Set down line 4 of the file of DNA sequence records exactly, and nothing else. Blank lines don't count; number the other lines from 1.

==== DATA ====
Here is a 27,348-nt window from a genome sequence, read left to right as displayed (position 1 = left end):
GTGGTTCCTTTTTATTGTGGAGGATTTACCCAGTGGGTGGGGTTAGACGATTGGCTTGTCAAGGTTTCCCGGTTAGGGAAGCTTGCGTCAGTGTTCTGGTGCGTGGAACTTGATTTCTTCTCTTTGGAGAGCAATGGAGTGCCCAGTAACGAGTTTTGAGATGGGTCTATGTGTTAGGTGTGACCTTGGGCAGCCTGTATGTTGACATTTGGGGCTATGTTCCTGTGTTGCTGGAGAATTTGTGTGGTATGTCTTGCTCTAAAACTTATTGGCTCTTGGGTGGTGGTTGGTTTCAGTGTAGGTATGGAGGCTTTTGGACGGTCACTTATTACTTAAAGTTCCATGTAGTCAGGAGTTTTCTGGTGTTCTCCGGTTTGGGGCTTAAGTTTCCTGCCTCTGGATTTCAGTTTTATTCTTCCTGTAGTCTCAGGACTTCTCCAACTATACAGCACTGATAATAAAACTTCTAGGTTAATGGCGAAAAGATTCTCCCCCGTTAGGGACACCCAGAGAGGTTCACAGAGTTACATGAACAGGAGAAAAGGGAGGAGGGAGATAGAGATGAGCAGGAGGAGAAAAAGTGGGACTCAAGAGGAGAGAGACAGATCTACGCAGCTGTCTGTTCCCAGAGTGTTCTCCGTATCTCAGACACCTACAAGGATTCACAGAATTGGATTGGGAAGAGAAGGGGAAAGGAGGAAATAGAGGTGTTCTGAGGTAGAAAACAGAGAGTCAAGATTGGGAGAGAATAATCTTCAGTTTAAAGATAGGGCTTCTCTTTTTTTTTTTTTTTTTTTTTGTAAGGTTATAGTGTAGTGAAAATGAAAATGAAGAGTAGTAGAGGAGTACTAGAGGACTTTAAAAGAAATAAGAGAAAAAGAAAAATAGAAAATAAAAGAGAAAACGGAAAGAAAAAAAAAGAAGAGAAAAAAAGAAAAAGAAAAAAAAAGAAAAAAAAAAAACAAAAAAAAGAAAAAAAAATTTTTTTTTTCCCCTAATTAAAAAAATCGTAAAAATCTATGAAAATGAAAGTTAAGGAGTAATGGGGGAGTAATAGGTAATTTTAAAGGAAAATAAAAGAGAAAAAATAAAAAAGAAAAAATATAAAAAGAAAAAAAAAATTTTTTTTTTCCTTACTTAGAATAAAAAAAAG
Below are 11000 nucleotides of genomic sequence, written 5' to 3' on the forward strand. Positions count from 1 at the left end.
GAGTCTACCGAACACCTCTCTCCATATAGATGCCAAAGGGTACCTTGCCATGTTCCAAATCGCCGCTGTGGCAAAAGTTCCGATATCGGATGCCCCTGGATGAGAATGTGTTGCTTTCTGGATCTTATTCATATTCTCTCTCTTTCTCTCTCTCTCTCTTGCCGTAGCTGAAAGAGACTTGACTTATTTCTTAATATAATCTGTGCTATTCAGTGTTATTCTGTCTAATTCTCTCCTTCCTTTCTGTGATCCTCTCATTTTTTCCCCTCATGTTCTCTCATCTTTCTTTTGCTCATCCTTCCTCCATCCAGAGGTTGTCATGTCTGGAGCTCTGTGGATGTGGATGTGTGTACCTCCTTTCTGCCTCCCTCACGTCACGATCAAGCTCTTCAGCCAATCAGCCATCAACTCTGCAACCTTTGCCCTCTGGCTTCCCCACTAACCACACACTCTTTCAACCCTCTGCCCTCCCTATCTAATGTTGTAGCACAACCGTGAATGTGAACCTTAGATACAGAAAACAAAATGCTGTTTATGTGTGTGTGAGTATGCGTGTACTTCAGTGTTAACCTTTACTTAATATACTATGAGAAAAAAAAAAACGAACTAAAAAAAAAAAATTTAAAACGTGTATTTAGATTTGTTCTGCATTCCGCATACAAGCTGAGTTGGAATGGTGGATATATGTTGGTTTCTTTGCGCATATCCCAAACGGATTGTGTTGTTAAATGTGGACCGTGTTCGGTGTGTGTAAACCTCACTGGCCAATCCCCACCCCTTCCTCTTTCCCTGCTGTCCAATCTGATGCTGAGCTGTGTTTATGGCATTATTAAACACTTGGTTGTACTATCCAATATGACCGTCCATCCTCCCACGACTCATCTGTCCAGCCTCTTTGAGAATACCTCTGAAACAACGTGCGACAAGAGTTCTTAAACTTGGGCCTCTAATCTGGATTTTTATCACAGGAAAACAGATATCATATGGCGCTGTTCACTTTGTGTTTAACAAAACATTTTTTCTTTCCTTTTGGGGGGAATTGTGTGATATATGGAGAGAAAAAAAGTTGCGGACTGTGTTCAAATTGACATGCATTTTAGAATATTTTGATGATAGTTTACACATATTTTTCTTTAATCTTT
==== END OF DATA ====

GAGTCTACCGAACACCTCTCTCCATATAGATGCCAAAGGGTACCTTGCCATGTTCCAAATCGCCGCTGTGGCAAAAGTTCCGATATCGGATGCCCCTGGATGAGAATGTGTTGCTTTCTGGATCTTATTCATATTCTCTCTCTTTCTCTCTCTCTCTCTTGCCGTAGCTGAAAGAGACTTGACTTATTTCTTAATATAATCTGTGCTATTCAGTGTTATTCTGTCTAATTCTCTCCTTCCTTTCTGTGATCCTCTCATTTTTTCCCCTCATGTTCTCTCATCTTTCTTTTGCTCATCCTTCCTCCATCCAGAGGTTGTCATGTCTGGAGCTCTGTGGATGTGGATGTGTGTACCTCCTTTCTGCCTCCCTCACGTCACGATCAAGCTCTTCAGCCAATCAGCCATCAACTCTGCAACCTTTGCCCTCTGGCTTCCCCACTAACCACACACTCTTTCAACCCTCTGCCCTCCCTATCTAATGTTGTAGCACAACCGTGAATGTGAACCTTAGATACAGAAAACAAAATGCTGTTTATGTGTGTGTGAGTATGCGTGTACTTCAGTGTTAACCTTTACTTAATATACTATGAGAAAAAAAAAAACGAACTAAAAAAAAAAAATTTAAAACGTGTATTTAGATTTGTTCTGCATTCCGCATACAAGCTGAGTTGGAATGGTGGATATATGTTGGTTTCTTTGCGCATATCCCAAACGGATTGTGTTGTTAAATGTGGACCGTGTTCGGTGTGTGTAAACCTCACTGGCCAATCCCCACCCCTTCCTCTTTCCCTGCTGTCCAATCTGATGCTGAGCTGTGTTTATGGCATTATTAAACACTTGGTTGTACTATCCAATATGACCGTCCATCCTCCCACGACTCATCTGTCCAGCCTCTTTGAGAATACCTCTGAAACAACGTGCGACAAGAGTTCTTAAACTTGGGCCTCTAATCTGGATTTTTATCACAGGAAAACAGATATCATATGGCGCTGTTCACTTTGTGTTTAACAAAACATTTTTTCTTTCCTTTTGGGGGGAATTGTGTGATATATGGAGAGAAAAAAAGTTGCGGACTGTGTTCAAATTGACATGCATTTTAGAATATTTTGATGATAGTTTACACATATTTTTCTTTAATCTTT